World leaders take on climate change, Ebola


PRESIDENTS, prime ministers and diplomats will take on a variety of global challenges at the United Nations this week, from halting the advance of a devastating disease to eliminating the specter of attacks from a formidable architect of terrorism.

UN Secretary-General Ban Ki-moon said the weeklong annual General Assembly is among the most pressing in recent years, as global military and humanitarian quagmires mount apace.

Also to be addressed is the civil war in Syria, now three and a half years old, civil strife in South Sudan, shattered trust between Israelis and Palestinians after the war in Gaza, and simmering tensions over military clashes in Ukraine.

“I am convinced that this 69th session of the General Assembly could be the most consequential in a generation—and for a generation,” Ban said as he opened the gathering in Manhattan, welcoming up to 140 heads of government and state.

“The coming year must be a time for action; a time for results. We have important tests before us, and high expectations across the range of peace, development and human rights challenges,” he said.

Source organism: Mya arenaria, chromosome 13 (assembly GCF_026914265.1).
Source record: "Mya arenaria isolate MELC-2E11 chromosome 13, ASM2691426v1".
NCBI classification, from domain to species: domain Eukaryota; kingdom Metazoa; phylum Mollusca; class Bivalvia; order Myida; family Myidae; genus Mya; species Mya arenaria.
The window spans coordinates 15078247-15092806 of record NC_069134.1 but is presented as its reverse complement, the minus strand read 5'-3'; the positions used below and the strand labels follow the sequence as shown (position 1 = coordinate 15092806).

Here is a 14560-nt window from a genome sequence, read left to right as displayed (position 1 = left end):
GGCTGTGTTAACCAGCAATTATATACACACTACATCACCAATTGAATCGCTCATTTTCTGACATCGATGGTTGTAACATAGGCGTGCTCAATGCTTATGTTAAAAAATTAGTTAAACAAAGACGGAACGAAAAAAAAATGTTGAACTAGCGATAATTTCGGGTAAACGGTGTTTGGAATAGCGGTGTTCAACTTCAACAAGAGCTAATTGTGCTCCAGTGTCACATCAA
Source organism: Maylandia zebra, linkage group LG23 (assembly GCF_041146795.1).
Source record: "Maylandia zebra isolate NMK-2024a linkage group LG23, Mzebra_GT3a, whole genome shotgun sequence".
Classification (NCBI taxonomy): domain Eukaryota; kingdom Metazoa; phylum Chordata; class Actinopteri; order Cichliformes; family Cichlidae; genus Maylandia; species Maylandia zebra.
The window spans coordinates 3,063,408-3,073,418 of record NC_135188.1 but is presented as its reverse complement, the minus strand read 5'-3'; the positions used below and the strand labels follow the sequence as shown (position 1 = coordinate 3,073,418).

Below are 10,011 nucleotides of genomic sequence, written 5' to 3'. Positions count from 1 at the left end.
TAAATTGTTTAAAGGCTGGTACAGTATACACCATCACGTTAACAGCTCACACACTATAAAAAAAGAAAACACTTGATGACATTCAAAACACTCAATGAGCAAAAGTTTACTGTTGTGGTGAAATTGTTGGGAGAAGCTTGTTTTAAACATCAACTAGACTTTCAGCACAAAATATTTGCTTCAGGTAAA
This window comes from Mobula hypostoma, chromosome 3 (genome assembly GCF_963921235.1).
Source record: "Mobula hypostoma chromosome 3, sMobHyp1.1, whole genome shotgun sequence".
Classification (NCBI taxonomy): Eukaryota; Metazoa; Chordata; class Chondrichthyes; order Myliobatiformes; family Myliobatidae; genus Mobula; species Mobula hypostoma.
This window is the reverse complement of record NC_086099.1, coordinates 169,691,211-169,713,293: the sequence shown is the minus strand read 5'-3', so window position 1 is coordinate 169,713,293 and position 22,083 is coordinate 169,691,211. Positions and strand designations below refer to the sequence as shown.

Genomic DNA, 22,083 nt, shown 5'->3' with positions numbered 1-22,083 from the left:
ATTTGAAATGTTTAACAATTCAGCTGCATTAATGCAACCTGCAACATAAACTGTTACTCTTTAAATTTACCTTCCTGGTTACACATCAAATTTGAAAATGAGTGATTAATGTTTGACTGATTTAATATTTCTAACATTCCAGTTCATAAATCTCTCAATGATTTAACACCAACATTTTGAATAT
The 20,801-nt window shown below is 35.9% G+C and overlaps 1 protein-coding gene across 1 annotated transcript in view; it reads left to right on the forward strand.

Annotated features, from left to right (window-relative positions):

President Barack Obama, who will spend three days at UN events, will be among the busiest government leaders. Last year, he spent one day at the UN.

On Tuesday, Obama will attend Ban’s high-level climate change summit, an ambitious effort encouraging world leaders to address the problem of rising seas, melting ice caps, deforestation and fossil fuel emissions. Also on Tuesday, the US president will attend the annual meeting of the Clinton Global Initiative.

In addition, Obama will chair a summit to tackle the increasing threat of the Islamic State, a rising Middle East terror group deemed a global threat. The group captured large swaths of Iraqi territory this summer after waging war against Syria’s president, Bashar Assad, and it has recently claimed responsibility for beheading Westerners in protest of US air strikes.



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